Tuesday, March 18, 2008

Had a fever last night that came on suddenly (though for a few moments, I wondered if I was having a prolonged hot flash) and sent me into a spiral of self-doubt and fear. My stomach was upset, my chest tight, and I was so tired, that I felt intensely discouraged, wondering what had happened to the resurgence of energy I had felt just the day before. If nothing else, the fever was telling me to go to bed, and stay there, so I obeyed, and lay amid chills and sweats, stripped bare of my shield of courage and brave face. I cried like a baby, for a long time, and Dominick brought me an extra blanket, and Luke came in to check on me, and I finally fell asleep, feeling the snug embrace of my family around me.

In the morning, I woke with the sun, felt groggy, but okay--to be honest, I was happy to be alive, since the night before I had myself convinced that I lacked the strength to battle my demons. But somehow I did, and somehow we do--somehow we battle back, and however downtrodden, pick ourselves up off the ground, find our shield of courage and put on our brave faces once again. It's really the only thing we can do. I'm working on being more mentally tough--meditation is helping, but it's not easy. I'm digging deeper for my warrior woman; I hope to unleash her in time for a full assault on surgery day. Am thinking of a name for her. Zilrendrag, perhaps. And she rides a purple and green dragon-lizard into battle? Yeah, okay, so I've read far too many books like Eragon lately.
My mother drove me into NWH for pre-tests today. I was glad for a chance to see where I'll be on Monday for the surgery. Another easy, lovely drive (best part: seeing no snow on the ground just east of us). NWH seems like a well-run hospital--my time there was incredibly efficient. I checked in at the surgical center, was called in right away, met with a nurse who took my medical history, then was given a physical by a 12-year old (ok, maybe he was 18) intern named Mohammed. He was excited to be able to feel so many things in my belly--maybe I should loan my skinny self to a teaching hospital more often: "Here is your aorta! Wow! I can really feel it! But it is small, as it should be. No evidence of an aneurysm." (Oh, thank goodness; I was worried about that.) I then met with the anesthesiologist nurse, and then with a resident, who checked over Mohammed's work. I didn't have to wait more than a few minutes in between visits. Very impressive, I thought. All in all, my lungs were listened to by four different people today, and then x-rayed. Results tomorrow. Am hoping they are as clear as they sound. None of the docs seemed nervous (maybe because they are so very young? or maybe because I have become a hypochondriac who obsesses over every little junky feeling in my lung?), so I should not be as well, right? Right?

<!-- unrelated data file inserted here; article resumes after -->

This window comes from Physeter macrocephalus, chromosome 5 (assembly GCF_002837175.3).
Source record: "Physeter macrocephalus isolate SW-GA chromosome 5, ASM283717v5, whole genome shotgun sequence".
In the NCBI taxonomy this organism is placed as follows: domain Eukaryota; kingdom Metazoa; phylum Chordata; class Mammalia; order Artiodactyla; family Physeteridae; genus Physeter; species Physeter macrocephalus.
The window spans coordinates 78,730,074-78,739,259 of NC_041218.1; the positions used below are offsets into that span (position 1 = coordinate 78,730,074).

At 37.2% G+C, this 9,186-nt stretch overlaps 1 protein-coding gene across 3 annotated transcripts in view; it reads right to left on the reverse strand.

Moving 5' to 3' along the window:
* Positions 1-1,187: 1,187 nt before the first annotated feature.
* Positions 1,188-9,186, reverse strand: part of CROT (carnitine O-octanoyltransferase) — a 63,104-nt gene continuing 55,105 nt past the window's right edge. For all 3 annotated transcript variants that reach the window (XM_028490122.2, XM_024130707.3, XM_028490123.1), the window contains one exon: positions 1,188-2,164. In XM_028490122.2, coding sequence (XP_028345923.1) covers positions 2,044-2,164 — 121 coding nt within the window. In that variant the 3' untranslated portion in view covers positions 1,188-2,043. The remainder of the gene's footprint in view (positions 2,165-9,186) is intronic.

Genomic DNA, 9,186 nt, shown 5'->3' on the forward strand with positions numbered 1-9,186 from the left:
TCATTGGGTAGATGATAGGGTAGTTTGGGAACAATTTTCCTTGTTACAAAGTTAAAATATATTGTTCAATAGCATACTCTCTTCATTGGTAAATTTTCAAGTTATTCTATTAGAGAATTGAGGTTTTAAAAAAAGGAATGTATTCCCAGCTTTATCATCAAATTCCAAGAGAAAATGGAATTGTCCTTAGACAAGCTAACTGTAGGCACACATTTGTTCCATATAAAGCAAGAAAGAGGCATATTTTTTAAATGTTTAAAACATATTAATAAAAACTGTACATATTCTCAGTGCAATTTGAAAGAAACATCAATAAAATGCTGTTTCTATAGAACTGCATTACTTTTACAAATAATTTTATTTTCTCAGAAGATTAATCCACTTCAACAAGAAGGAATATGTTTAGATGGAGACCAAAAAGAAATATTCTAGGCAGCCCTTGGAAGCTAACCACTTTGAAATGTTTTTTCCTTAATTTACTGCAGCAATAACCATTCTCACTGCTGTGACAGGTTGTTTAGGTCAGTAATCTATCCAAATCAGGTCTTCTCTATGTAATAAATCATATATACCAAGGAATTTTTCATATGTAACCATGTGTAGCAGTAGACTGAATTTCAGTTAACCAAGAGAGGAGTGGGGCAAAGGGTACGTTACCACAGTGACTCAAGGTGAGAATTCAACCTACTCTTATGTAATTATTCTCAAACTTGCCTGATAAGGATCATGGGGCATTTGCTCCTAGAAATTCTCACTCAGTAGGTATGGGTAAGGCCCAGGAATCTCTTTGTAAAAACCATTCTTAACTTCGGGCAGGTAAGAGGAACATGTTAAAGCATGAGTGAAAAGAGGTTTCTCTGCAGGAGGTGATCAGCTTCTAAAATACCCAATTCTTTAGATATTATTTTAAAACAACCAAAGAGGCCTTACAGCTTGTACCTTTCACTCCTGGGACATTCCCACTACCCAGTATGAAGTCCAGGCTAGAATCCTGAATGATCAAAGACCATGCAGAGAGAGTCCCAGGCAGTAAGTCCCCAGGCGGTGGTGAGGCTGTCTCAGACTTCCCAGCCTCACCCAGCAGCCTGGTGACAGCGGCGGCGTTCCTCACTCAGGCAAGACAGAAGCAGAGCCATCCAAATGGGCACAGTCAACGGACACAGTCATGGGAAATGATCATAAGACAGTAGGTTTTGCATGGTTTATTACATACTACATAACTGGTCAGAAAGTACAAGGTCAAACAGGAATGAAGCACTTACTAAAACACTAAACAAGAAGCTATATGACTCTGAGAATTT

While I was getting my johnny gown on before the x-ray (as if the johnnies aren't cool enough, you get to wear the little locker key around your wrist; mine was purple), I caught a glimpse of myself in the mirror--from the waist up--and saw my skinny, broad-flat-chested self, and laughed out loud at the ludicrously of reconstructing a breast that was so, so small. A breast that no bras fit anyway--those bra-fitting ladies always explain politely to me that they just don't make bras to fit my body, that the bra folk figure that it you're as small as an A cup, you're going to be just as small around the rib cage. Well, they didn't count on me, with my big-ass rib cage with its stick out, get stuck in the mammo clampdown ribs! Would it be worth it, really? Would I be better off not having the reconstruction? Fewer surgeries, less recovery time--but what would the trade-offs be? Would it really mess with my self-image? Questions, doubts, and imagination in over drive. My writing profs always accused me of over-writing (nah, not me!); I'm sure I'm an over-thinker, too. Just how many times can you turn something over in your mind before it wears itself down to dust and vanishes into nothing?
My cousin Teri made the beautiful card above. Thank you, Teri! It shines bright--as she does--and fills my heart with love and light, leaving very little room for fear--which is the way to do it, if fear has been knocking on your door lately. (and it has).
On this day after St. Patrick's Day, I leave you with this Gaelic toast ~ Slainte! ~ to Health!

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